It comes down to quality. If you are buying good quality coffee, you know that farmer has put effort into it, and it justifies paying a little bit more for it. When you pay a little bit more for your coffee, you are helping everyone along that coffee chain, especially the farmers. It's quite similar to wine and how people are usually more willing to pay more for a good bottle of wine if we know that the person who grew the grapes put a lot of care into growing and producing it. For so long, the coffee farmer has been an overlooked element in the world of coffee. Paying $20 for a bag of coffee isn't crazy when you think about the work that went into growing and producing that coffee. When we roast our beans, we are trying to best represent all the hard work that the farmer put into it. I could get really good green coffee and I could totally ruin it through the roasting process, and no one would get to see the potential
What's your take on the ongoing coffee boom around Atlanta?
There is certainly some good coffee here in Atlanta. But when I moved here, I didn't really see people doing coffee the way I saw it being done on the West Coast. I saw a huge niche, especially in Decatur, where there is such a great food culture and people pay attention to such things. I think Decatur could even support another few good coffee places and roasters. I felt like there was huge need here. Atlanta is the capital of the South and you still have to look around for really good coffee. In Portland, for example, there's this whole other level of coffee now: how to prepare it, where it is coming from, etc. Part of our mission at Radio Roasters is to get better coffee to people, but also to educate them about where it is coming from and who is growing it.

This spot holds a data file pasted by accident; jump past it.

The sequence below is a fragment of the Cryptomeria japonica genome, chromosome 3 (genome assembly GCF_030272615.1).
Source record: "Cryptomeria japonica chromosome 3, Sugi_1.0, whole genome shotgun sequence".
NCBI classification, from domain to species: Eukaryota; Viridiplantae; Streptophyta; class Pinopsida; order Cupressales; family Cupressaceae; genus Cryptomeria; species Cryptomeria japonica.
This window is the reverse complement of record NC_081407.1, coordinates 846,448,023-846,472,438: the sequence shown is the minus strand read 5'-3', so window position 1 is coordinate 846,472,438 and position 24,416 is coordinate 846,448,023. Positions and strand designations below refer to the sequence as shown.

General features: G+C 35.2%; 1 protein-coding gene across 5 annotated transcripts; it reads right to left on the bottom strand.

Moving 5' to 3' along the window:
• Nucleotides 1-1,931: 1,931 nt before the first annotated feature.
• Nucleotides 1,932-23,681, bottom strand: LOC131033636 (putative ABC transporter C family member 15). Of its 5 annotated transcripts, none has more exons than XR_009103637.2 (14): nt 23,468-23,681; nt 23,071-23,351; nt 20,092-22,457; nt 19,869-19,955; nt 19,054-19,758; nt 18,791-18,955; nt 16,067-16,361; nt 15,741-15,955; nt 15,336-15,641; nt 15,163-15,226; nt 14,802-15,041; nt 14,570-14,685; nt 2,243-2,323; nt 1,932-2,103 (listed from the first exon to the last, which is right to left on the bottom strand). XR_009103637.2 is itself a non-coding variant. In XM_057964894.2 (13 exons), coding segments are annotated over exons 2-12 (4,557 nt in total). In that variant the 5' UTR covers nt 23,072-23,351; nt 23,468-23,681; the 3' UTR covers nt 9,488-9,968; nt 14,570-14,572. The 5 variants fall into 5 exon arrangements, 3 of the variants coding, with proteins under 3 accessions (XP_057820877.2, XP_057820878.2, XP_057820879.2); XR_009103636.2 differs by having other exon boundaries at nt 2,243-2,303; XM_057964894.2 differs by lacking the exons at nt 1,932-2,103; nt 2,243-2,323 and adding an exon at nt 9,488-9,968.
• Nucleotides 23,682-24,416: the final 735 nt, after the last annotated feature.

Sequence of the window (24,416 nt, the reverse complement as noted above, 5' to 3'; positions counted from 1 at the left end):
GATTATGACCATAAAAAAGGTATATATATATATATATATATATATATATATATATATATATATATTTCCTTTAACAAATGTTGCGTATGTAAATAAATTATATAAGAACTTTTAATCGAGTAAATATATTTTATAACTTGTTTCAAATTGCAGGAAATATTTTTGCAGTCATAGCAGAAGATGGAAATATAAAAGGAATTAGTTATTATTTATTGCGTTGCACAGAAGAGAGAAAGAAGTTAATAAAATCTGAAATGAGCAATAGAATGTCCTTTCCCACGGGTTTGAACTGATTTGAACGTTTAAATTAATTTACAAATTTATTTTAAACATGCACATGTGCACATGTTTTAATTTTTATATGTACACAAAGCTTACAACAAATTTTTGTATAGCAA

What's the secret to a making a good cup of coffee at home?
I like pour-overs. With a pour-over you get such a clean cup of coffee as you filter out all the sediment. You get the cleanest cup. With a French press you get a muddier flavor, but some people like that. I'm still trying to get my head around AeroPress. I have an AeroPress at home, and I know some people swear by it, but I prefer a pour-over most often.
"For so long, most Americans have been used to drinking mediocre coffee"
The other key is to use good coffee. I tell people to treat good coffee like you do good, fresh bread. Don't buy a five-pound bag of coffee and keep it your freezer for two months. Buy enough to last a week or two. It's all about freshness with coffee. Ideally, from roast to cup should be less than two weeks. It is a perishable food — the fresher, the better. For so long, most Americans have been used to drinking mediocre coffee. It was just a caffeine-delivery system. If you start with good coffee, you don't need to do things like adding cream and sugar to your coffee.
How can the general public gain access to your coffee?
People can order our coffee on our website online for home delivery. We deliver for free around Decatur, often on the same day the coffee is roasted. We also ship our coffee via USPS. We have a subscription service so you can be sure you are getting our coffee every two weeks, or you can order as needed whenever you are running low. We have a handful of restaurant and wholesale customers, and we are really trying to grow that aspect of the company now. We are also planning to start open house coffee tastings on Saturdays in the fall so people come by here at the roastery and learn a little and taste a little.